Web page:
A couple days later we visit the ruins Yaxha, on Laguna Yaxha and the site of the reality American TV show Survivor, season 11. Different, but just as nice and with less tourists, we are there for a sunset that we will be viewing from atop a temple overlooking the lagoon and river.

Soon it’s time to turn our wheels toward Honduras, with a brief stop in Rio Dulce, at the mouth of a jungle river that leads to the Caribbean coast. We take an afternoon walk to Castillo de San Felipe de Lara, a Spanish fort from 1644 that defends the entrance of Lake Izabel in eastern Guatemala. This has also been designated a UNESCO World Heritage site and is surrounded by a beautiful park on the edge of the lake.

Cheers, from 2WANDRRs.

Categories: 2-up motorcycle travel, 2WANDRRs, adventure travel, Animals, Horizons Unlimited, Mayan, Mexico, motorcycle travel, Tikal, VStrom | Leave a comment

Mexico, First Two Weeks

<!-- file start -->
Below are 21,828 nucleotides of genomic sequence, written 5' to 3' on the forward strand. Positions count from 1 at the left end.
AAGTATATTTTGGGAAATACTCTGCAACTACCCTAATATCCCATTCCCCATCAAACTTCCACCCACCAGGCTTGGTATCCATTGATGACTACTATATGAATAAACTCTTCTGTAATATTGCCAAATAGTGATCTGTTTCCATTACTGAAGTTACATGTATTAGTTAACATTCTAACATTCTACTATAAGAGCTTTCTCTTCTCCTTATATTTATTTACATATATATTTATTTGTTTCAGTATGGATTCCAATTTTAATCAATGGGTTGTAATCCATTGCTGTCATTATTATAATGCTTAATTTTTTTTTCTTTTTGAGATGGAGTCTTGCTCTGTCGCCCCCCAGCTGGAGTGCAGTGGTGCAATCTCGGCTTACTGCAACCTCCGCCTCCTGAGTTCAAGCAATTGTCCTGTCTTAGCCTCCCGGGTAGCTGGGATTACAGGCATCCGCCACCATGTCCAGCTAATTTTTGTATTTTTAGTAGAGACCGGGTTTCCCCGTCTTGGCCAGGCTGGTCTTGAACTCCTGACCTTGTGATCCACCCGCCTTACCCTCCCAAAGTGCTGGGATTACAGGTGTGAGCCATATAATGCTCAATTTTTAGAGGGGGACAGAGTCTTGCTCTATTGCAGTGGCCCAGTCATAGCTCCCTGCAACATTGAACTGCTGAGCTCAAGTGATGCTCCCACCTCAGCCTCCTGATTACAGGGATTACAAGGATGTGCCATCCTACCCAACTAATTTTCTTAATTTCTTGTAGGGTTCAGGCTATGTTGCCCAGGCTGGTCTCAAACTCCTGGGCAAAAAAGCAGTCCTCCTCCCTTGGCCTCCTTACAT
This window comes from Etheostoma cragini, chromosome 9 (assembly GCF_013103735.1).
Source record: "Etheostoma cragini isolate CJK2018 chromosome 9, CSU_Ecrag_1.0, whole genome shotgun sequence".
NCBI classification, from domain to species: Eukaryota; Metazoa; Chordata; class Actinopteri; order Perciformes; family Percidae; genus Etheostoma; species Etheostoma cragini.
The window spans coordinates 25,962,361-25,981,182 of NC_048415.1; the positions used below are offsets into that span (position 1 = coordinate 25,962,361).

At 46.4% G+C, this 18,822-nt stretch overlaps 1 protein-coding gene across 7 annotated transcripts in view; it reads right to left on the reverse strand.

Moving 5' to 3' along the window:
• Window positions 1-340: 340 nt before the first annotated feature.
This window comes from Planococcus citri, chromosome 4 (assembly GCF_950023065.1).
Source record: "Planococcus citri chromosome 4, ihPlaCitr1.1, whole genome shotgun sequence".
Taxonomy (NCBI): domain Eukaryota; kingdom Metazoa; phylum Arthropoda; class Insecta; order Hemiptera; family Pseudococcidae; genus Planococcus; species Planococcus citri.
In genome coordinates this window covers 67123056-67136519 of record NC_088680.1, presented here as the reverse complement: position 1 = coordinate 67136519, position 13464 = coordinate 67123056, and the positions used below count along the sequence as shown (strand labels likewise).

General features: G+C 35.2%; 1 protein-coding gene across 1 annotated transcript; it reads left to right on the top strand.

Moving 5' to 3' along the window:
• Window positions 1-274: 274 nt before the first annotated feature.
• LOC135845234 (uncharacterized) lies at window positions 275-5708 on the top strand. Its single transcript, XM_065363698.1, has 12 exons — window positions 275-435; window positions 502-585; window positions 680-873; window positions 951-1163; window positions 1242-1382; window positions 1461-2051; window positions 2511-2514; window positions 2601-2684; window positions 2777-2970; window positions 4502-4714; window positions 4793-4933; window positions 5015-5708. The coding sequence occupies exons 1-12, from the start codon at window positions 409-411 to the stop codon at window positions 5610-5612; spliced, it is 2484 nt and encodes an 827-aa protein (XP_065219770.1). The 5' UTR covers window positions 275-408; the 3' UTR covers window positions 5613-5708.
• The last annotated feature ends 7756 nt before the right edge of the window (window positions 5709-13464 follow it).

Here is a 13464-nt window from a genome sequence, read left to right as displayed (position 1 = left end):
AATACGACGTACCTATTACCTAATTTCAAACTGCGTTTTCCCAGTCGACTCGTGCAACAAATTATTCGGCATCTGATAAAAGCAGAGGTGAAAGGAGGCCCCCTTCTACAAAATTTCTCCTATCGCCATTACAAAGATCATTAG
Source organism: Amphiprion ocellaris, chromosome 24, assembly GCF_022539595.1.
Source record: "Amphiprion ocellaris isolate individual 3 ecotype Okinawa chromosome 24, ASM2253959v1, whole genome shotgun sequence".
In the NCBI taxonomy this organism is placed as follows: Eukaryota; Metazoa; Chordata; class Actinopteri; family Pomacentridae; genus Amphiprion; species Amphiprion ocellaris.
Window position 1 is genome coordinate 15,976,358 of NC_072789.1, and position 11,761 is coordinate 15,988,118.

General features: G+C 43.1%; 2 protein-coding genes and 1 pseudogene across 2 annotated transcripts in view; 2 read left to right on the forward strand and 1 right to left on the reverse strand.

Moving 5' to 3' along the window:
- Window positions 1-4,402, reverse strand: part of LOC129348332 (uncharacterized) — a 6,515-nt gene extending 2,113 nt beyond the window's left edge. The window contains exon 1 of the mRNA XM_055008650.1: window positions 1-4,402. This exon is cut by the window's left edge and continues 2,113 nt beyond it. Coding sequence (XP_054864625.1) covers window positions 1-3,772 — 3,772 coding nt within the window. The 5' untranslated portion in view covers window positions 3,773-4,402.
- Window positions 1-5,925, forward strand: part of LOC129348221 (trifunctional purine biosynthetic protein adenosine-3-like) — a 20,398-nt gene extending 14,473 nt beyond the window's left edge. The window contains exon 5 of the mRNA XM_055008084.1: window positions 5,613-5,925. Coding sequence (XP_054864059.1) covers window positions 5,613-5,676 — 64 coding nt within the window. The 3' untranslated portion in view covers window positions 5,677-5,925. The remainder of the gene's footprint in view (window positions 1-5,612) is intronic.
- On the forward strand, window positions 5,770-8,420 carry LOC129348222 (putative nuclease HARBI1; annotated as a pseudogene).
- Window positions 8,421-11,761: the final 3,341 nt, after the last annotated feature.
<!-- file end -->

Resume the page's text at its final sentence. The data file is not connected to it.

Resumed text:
Well the weather finally cleared enough for us to get going toward Mexico. The skies have cleared, the temperature is above freezing and the wind has diminished to about 20 knots out of the Northwest. Gypsy is in her fleece sweater and her cover is on keeping her protected from the wind. We are full of anticipation as the miles left in Texas tick down to zero as the Mexico border appears at the Brownsville crossing.img_20161220_134637472

I hop of the VStrom and head in to immigration to get my Tourist visa while Melanie stays with Gypsy and the bike. I let too much information out about where are headed, south through Central America, leading the official to only get us a 30 day via for Mexico. No matter what I say he doesn’t budge. Oh well. The rest goes smoothly, the bikes visa/bond, Gypsy and Melanie. After about an hour and a quick check by border officials, we are on our way. img_20161222_095258227

Our route takes us down through Ciudad Victoria to a small place called La Florida, about 400kms away. We will be spending the night here in a little bungalow with horses walking around freely. A friend of mine, Marco Almaraz, has put out the word to the local IBA Rat Riders that we are traveling through so they are watching is on our SPOT to make sure all is good.